Royal Jordanian's first Boeing 787 made its inaugural flight this week, with the Oneworld member and Qantas partner now running a Dreamliner service from the Jordanian capital of Amman to London, with Hong Kong and Bangkok to follow.
So what's the inside story for this latest airline to embrace the Boeing 787?
For starters, the Jordanian flag-carrier is one of few airlines to follow Boeing's advice and have the entry to the Boeing 787 dressed up into a clean welcoming space rather than a cluttered galley.
They've even kept Boeing's bar monument to help define the space between business and economy.
The 24 'Crown business class' seats in Royal Jordanian's Boeing 787 use the same seat as the Dreamliners of United Airlines and Thai Airways – the increasingly-familiar Diamond business class model from B/E Aerospace.
That means a standard 2-2-2 layout, which sees the left-most seats (tagged A and B) angled towards the window while the middle (E, F) and right-side (J, K) seats are skewed in the other direction.
The seats are 21 inches wide with 60 inch pitch, and convert to a fully-flat 1.98 metre (78 inch) bed.
Creature comforts include a large 17 inch screen plus laptop and USB power sockets.
The 246 economy class seats follow the Dreamliner mould of a 3-3-3 layout with 17.2 inch width and 32 inch pitch.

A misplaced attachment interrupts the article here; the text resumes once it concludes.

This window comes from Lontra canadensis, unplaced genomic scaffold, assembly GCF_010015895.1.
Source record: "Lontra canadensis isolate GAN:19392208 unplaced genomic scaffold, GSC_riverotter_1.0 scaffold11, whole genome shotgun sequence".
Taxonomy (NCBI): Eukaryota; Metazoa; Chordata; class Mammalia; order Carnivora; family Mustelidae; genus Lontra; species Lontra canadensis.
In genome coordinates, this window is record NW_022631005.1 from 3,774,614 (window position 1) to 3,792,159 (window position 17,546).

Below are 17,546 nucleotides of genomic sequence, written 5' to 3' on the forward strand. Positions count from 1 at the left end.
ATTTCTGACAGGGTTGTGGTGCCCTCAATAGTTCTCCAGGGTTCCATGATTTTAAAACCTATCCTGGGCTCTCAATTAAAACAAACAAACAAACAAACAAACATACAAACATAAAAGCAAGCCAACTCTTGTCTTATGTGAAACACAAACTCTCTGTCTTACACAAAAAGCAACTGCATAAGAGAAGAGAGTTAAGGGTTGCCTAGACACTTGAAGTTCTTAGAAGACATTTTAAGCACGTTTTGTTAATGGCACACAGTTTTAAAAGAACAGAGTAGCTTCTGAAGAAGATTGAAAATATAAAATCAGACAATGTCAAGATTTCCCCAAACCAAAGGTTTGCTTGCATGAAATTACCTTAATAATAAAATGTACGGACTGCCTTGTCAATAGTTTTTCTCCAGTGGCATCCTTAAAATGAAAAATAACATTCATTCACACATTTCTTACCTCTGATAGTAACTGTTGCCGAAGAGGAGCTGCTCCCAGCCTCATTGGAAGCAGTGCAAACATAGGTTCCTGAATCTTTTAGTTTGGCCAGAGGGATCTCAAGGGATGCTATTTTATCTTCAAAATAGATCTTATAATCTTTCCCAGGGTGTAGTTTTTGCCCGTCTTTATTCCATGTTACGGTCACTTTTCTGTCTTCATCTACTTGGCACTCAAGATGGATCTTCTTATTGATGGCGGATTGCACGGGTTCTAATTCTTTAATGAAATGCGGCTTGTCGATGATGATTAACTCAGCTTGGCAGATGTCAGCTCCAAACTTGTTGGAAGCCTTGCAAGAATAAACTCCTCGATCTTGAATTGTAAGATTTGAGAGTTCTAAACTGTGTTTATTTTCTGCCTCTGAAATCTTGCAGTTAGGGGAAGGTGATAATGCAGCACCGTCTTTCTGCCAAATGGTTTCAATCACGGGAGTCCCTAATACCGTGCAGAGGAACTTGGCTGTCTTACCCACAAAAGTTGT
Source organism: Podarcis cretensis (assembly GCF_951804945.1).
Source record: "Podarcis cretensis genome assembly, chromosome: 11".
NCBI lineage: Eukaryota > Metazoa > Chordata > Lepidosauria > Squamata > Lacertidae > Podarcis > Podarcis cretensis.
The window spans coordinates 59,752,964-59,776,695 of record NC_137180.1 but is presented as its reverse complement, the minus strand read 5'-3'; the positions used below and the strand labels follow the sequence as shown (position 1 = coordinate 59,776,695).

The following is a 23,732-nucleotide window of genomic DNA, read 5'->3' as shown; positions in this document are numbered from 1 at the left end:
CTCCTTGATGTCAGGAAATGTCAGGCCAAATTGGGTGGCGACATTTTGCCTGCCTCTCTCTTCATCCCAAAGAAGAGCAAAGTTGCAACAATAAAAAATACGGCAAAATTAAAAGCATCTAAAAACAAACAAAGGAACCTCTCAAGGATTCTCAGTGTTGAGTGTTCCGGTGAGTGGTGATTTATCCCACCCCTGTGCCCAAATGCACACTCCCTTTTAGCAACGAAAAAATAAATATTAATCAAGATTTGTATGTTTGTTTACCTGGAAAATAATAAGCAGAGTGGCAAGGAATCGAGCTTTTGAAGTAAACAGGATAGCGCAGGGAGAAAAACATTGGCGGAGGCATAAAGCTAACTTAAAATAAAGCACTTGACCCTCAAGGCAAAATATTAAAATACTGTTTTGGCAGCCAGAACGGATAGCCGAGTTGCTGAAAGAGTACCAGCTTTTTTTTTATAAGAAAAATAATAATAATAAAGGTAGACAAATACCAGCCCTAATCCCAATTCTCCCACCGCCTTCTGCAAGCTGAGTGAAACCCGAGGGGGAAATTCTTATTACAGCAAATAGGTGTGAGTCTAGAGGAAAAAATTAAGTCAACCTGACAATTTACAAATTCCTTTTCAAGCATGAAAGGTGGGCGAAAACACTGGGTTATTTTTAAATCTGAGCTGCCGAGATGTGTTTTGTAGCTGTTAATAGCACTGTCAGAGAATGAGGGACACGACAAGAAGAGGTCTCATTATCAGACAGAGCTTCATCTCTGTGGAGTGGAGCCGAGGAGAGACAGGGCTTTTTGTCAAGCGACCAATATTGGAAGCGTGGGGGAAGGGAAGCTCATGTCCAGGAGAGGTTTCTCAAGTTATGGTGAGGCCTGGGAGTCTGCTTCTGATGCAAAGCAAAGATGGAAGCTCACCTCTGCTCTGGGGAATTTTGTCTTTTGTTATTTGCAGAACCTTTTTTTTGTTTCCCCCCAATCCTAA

Each passenger gets a 10.6 inch touchscreen and a personal USB port.
But what's with the bright red seats scattered around the otherwise grey and cream cabin?
Jonny Clark at TheDesignAir describes these as "hot seats – randomly placed, bright red seats in economy that have no meaning whatsoever, apart from to inject the occasional red accent colour through the cabin."
"Visually it’s a clever device, employed by many cabin designers to help break up the rows of seats and make the cabin look more intimate" Clark notes.
Royal Jordanian flag-carrier has 10 more Boeing 787s to come as part of a fleet modernisation scheme which will see older Airbus A340s and A330s pensioned off.
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